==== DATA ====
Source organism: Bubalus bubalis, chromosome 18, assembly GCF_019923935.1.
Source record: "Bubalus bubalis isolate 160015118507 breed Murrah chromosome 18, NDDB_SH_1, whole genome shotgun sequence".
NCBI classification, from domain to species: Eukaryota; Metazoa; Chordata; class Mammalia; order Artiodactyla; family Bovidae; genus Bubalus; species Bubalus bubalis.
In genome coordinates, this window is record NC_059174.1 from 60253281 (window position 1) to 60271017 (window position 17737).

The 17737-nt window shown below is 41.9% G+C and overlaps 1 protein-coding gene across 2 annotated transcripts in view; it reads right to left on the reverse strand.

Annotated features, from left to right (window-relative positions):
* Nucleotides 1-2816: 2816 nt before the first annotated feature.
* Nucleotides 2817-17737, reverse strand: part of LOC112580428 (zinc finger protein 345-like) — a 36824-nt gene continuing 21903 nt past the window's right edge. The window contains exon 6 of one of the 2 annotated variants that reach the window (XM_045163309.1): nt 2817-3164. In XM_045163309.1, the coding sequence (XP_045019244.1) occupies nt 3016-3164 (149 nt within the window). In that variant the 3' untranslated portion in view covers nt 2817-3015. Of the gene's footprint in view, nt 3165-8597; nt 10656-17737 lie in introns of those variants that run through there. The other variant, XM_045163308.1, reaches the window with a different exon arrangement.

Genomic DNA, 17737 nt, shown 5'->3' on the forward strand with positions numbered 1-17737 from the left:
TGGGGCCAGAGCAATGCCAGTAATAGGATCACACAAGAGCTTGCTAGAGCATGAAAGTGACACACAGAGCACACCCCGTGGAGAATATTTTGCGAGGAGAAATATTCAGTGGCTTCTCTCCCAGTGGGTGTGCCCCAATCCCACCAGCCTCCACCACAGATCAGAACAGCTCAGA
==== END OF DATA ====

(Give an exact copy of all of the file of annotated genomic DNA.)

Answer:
Source organism: Bubalus bubalis, chromosome 18, assembly GCF_019923935.1.
Source record: "Bubalus bubalis isolate 160015118507 breed Murrah chromosome 18, NDDB_SH_1, whole genome shotgun sequence".
NCBI classification, from domain to species: Eukaryota; Metazoa; Chordata; class Mammalia; order Artiodactyla; family Bovidae; genus Bubalus; species Bubalus bubalis.
In genome coordinates, this window is record NC_059174.1 from 60253281 (window position 1) to 60271017 (window position 17737).

The 17737-nt window shown below is 41.9% G+C and overlaps 1 protein-coding gene across 2 annotated transcripts in view; it reads right to left on the reverse strand.

Annotated features, from left to right (window-relative positions):
* Nucleotides 1-2816: 2816 nt before the first annotated feature.
* Nucleotides 2817-17737, reverse strand: part of LOC112580428 (zinc finger protein 345-like) — a 36824-nt gene continuing 21903 nt past the window's right edge. The window contains exon 6 of one of the 2 annotated variants that reach the window (XM_045163309.1): nt 2817-3164. In XM_045163309.1, the coding sequence (XP_045019244.1) occupies nt 3016-3164 (149 nt within the window). In that variant the 3' untranslated portion in view covers nt 2817-3015. Of the gene's footprint in view, nt 3165-8597; nt 10656-17737 lie in introns of those variants that run through there. The other variant, XM_045163308.1, reaches the window with a different exon arrangement.

Genomic DNA, 17737 nt, shown 5'->3' on the forward strand with positions numbered 1-17737 from the left:
TGGGGCCAGAGCAATGCCAGTAATAGGATCACACAAGAGCTTGCTAGAGCATGAAAGTGACACACAGAGCACACCCCGTGGAGAATATTTTGCGAGGAGAAATATTCAGTGGCTTCTCTCCCAGTGGGTGTGCCCCAATCCCACCAGCCTCCACCACAGATCAGAACAGCTCAGA